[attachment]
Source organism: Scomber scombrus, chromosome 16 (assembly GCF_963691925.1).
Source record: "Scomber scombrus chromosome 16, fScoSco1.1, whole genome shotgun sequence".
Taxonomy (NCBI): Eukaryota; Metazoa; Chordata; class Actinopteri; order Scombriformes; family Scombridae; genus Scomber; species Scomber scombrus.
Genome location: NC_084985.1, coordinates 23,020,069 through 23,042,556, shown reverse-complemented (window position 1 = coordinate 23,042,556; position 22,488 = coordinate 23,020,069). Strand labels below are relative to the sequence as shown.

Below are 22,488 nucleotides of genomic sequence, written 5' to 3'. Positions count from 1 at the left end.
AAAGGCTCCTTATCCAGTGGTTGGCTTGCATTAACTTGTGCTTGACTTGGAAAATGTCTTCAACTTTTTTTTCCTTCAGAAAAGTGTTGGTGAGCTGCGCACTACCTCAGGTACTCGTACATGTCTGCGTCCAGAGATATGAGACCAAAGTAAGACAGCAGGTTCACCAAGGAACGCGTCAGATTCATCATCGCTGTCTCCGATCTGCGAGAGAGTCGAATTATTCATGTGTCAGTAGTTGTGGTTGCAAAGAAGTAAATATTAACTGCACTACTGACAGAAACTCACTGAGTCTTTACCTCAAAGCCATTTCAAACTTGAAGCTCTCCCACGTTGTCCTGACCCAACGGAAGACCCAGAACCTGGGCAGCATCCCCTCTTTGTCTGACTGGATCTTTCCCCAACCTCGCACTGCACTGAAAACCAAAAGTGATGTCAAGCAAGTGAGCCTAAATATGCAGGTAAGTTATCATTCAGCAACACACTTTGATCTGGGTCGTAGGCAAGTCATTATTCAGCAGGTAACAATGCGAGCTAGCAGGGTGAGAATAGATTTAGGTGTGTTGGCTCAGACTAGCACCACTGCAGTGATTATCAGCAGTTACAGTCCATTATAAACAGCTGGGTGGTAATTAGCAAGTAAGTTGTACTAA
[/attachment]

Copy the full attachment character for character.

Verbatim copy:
Source organism: Scomber scombrus, chromosome 16 (assembly GCF_963691925.1).
Source record: "Scomber scombrus chromosome 16, fScoSco1.1, whole genome shotgun sequence".
Taxonomy (NCBI): Eukaryota; Metazoa; Chordata; class Actinopteri; order Scombriformes; family Scombridae; genus Scomber; species Scomber scombrus.
Genome location: NC_084985.1, coordinates 23,020,069 through 23,042,556, shown reverse-complemented (window position 1 = coordinate 23,042,556; position 22,488 = coordinate 23,020,069). Strand labels below are relative to the sequence as shown.

Below are 22,488 nucleotides of genomic sequence, written 5' to 3'. Positions count from 1 at the left end.
AAAGGCTCCTTATCCAGTGGTTGGCTTGCATTAACTTGTGCTTGACTTGGAAAATGTCTTCAACTTTTTTTTCCTTCAGAAAAGTGTTGGTGAGCTGCGCACTACCTCAGGTACTCGTACATGTCTGCGTCCAGAGATATGAGACCAAAGTAAGACAGCAGGTTCACCAAGGAACGCGTCAGATTCATCATCGCTGTCTCCGATCTGCGAGAGAGTCGAATTATTCATGTGTCAGTAGTTGTGGTTGCAAAGAAGTAAATATTAACTGCACTACTGACAGAAACTCACTGAGTCTTTACCTCAAAGCCATTTCAAACTTGAAGCTCTCCCACGTTGTCCTGACCCAACGGAAGACCCAGAACCTGGGCAGCATCCCCTCTTTGTCTGACTGGATCTTTCCCCAACCTCGCACTGCACTGAAAACCAAAAGTGATGTCAAGCAAGTGAGCCTAAATATGCAGGTAAGTTATCATTCAGCAACACACTTTGATCTGGGTCGTAGGCAAGTCATTATTCAGCAGGTAACAATGCGAGCTAGCAGGGTGAGAATAGATTTAGGTGTGTTGGCTCAGACTAGCACCACTGCAGTGATTATCAGCAGTTACAGTCCATTATAAACAGCTGGGTGGTAATTAGCAAGTAAGTTGTACTAA